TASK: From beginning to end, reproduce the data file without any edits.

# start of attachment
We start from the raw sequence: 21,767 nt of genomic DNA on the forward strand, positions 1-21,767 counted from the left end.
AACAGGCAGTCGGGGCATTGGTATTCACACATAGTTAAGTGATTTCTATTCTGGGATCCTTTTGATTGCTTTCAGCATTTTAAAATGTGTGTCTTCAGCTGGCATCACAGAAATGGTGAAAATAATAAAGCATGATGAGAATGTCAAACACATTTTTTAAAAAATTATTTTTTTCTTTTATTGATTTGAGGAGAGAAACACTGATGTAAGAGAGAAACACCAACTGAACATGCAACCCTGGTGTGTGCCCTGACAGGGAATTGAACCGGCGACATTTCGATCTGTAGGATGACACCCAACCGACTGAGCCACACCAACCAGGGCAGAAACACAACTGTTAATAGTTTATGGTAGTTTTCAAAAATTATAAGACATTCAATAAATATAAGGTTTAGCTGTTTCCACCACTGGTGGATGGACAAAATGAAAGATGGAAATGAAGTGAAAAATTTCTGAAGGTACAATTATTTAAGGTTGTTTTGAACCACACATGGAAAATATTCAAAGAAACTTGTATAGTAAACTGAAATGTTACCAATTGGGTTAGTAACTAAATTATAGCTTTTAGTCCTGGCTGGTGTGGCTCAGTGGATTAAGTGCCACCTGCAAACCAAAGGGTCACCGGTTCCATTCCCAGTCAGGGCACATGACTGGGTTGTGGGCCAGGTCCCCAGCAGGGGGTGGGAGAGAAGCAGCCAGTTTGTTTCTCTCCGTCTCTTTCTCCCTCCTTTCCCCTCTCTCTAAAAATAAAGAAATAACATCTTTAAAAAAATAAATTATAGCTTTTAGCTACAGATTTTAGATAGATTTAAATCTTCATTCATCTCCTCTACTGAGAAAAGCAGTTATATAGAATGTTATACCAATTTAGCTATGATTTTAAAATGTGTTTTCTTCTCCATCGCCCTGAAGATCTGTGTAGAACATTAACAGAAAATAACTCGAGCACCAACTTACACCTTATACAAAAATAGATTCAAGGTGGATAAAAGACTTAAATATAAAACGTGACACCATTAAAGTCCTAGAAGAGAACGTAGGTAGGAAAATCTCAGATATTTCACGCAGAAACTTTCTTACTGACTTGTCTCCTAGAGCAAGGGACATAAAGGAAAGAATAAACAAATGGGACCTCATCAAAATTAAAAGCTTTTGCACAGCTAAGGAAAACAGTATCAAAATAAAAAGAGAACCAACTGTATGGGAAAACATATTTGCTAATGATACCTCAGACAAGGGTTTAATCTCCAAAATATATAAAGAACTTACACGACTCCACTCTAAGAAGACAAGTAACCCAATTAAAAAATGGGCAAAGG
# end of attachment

We start from the raw sequence: 21,767 nt of genomic DNA on the forward strand, positions 1-21,767 counted from the left end.
AACAGGCAGTCGGGGCATTGGTATTCACACATAGTTAAGTGATTTCTATTCTGGGATCCTTTTGATTGCTTTCAGCATTTTAAAATGTGTGTCTTCAGCTGGCATCACAGAAATGGTGAAAATAATAAAGCATGATGAGAATGTCAAACACATTTTTTAAAAAATTATTTTTTTCTTTTATTGATTTGAGGAGAGAAACACTGATGTAAGAGAGAAACACCAACTGAACATGCAACCCTGGTGTGTGCCCTGACAGGGAATTGAACCGGCGACATTTCGATCTGTAGGATGACACCCAACCGACTGAGCCACACCAACCAGGGCAGAAACACAACTGTTAATAGTTTATGGTAGTTTTCAAAAATTATAAGACATTCAATAAATATAAGGTTTAGCTGTTTCCACCACTGGTGGATGGACAAAATGAAAGATGGAAATGAAGTGAAAAATTTCTGAAGGTACAATTATTTAAGGTTGTTTTGAACCACACATGGAAAATATTCAAAGAAACTTGTATAGTAAACTGAAATGTTACCAATTGGGTTAGTAACTAAATTATAGCTTTTAGTCCTGGCTGGTGTGGCTCAGTGGATTAAGTGCCACCTGCAAACCAAAGGGTCACCGGTTCCATTCCCAGTCAGGGCACATGACTGGGTTGTGGGCCAGGTCCCCAGCAGGGGGTGGGAGAGAAGCAGCCAGTTTGTTTCTCTCCGTCTCTTTCTCCCTCCTTTCCCCTCTCTCTAAAAATAAAGAAATAACATCTTTAAAAAAATAAATTATAGCTTTTAGCTACAGATTTTAGATAGATTTAAATCTTCATTCATCTCCTCTACTGAGAAAAGCAGTTATATAGAATGTTATACCAATTTAGCTATGATTTTAAAATGTGTTTTCTTCTCCATCGCCCTGAAGATCTGTGTAGAACATTAACAGAAAATAACTCGAGCACCAACTTACACCTTATACAAAAATAGATTCAAGGTGGATAAAAGACTTAAATATAAAACGTGACACCATTAAAGTCCTAGAAGAGAACGTAGGTAGGAAAATCTCAGATATTTCACGCAGAAACTTTCTTACTGACTTGTCTCCTAGAGCAAGGGACATAAAGGAAAGAATAAACAAATGGGACCTCATCAAAATTAAAAGCTTTTGCACAGCTAAGGAAAACAGTATCAAAATAAAAAGAGAACCAACTGTATGGGAAAACATATTTGCTAATGATACCTCAGACAAGGGTTTAATCTCCAAAATATATAAAGAACTTACACGACTCCACTCTAAGAAGACAAGTAACCCAATTAAAAAATGGGCAAAGG